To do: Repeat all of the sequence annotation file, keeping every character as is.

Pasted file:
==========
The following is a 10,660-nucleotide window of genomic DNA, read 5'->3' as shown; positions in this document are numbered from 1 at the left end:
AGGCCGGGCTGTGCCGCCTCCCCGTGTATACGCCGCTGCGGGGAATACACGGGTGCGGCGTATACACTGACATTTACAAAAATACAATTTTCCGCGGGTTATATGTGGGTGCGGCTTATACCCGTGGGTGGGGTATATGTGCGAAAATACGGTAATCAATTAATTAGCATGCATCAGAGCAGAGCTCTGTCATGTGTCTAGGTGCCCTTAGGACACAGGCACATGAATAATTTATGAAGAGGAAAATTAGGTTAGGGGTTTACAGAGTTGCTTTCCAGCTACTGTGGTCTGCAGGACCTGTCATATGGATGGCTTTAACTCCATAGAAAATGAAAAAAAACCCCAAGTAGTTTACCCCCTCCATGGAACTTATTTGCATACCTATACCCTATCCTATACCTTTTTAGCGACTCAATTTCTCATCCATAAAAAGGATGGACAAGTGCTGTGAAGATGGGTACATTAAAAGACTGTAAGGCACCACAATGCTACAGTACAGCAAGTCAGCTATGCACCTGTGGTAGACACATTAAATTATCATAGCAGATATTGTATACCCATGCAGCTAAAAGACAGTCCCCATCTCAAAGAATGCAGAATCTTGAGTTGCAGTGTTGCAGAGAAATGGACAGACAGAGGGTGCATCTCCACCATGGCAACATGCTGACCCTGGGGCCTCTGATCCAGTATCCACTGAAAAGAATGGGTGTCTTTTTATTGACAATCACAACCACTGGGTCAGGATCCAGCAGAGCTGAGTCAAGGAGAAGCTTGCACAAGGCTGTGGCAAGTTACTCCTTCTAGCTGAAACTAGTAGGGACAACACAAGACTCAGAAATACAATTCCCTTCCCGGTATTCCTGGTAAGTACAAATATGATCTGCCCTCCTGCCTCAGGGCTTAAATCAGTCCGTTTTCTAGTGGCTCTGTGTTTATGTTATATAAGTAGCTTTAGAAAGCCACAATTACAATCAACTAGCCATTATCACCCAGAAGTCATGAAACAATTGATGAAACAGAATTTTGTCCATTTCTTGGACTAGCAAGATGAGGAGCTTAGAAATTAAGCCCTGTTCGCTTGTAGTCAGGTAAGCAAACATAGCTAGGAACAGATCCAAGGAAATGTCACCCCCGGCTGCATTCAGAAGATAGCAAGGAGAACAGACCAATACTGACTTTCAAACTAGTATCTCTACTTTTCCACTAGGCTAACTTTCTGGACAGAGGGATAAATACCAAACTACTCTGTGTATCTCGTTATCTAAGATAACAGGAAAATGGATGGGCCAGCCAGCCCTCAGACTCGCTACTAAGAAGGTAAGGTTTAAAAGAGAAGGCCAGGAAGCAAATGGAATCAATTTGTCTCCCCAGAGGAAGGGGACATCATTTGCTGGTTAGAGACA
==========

The following is a 10,660-nucleotide window of genomic DNA, read 5'->3' as shown; positions in this document are numbered from 1 at the left end:
AGGCCGGGCTGTGCCGCCTCCCCGTGTATACGCCGCTGCGGGGAATACACGGGTGCGGCGTATACACTGACATTTACAAAAATACAATTTTCCGCGGGTTATATGTGGGTGCGGCTTATACCCGTGGGTGGGGTATATGTGCGAAAATACGGTAATCAATTAATTAGCATGCATCAGAGCAGAGCTCTGTCATGTGTCTAGGTGCCCTTAGGACACAGGCACATGAATAATTTATGAAGAGGAAAATTAGGTTAGGGGTTTACAGAGTTGCTTTCCAGCTACTGTGGTCTGCAGGACCTGTCATATGGATGGCTTTAACTCCATAGAAAATGAAAAAAAACCCCAAGTAGTTTACCCCCTCCATGGAACTTATTTGCATACCTATACCCTATCCTATACCTTTTTAGCGACTCAATTTCTCATCCATAAAAAGGATGGACAAGTGCTGTGAAGATGGGTACATTAAAAGACTGTAAGGCACCACAATGCTACAGTACAGCAAGTCAGCTATGCACCTGTGGTAGACACATTAAATTATCATAGCAGATATTGTATACCCATGCAGCTAAAAGACAGTCCCCATCTCAAAGAATGCAGAATCTTGAGTTGCAGTGTTGCAGAGAAATGGACAGACAGAGGGTGCATCTCCACCATGGCAACATGCTGACCCTGGGGCCTCTGATCCAGTATCCACTGAAAAGAATGGGTGTCTTTTTATTGACAATCACAACCACTGGGTCAGGATCCAGCAGAGCTGAGTCAAGGAGAAGCTTGCACAAGGCTGTGGCAAGTTACTCCTTCTAGCTGAAACTAGTAGGGACAACACAAGACTCAGAAATACAATTCCCTTCCCGGTATTCCTGGTAAGTACAAATATGATCTGCCCTCCTGCCTCAGGGCTTAAATCAGTCCGTTTTCTAGTGGCTCTGTGTTTATGTTATATAAGTAGCTTTAGAAAGCCACAATTACAATCAACTAGCCATTATCACCCAGAAGTCATGAAACAATTGATGAAACAGAATTTTGTCCATTTCTTGGACTAGCAAGATGAGGAGCTTAGAAATTAAGCCCTGTTCGCTTGTAGTCAGGTAAGCAAACATAGCTAGGAACAGATCCAAGGAAATGTCACCCCCGGCTGCATTCAGAAGATAGCAAGGAGAACAGACCAATACTGACTTTCAAACTAGTATCTCTACTTTTCCACTAGGCTAACTTTCTGGACAGAGGGATAAATACCAAACTACTCTGTGTATCTCGTTATCTAAGATAACAGGAAAATGGATGGGCCAGCCAGCCCTCAGACTCGCTACTAAGAAGGTAAGGTTTAAAAGAGAAGGCCAGGAAGCAAATGGAATCAATTTGTCTCCCCAGAGGAAGGGGACATCATTTGCTGGTTAGAGACA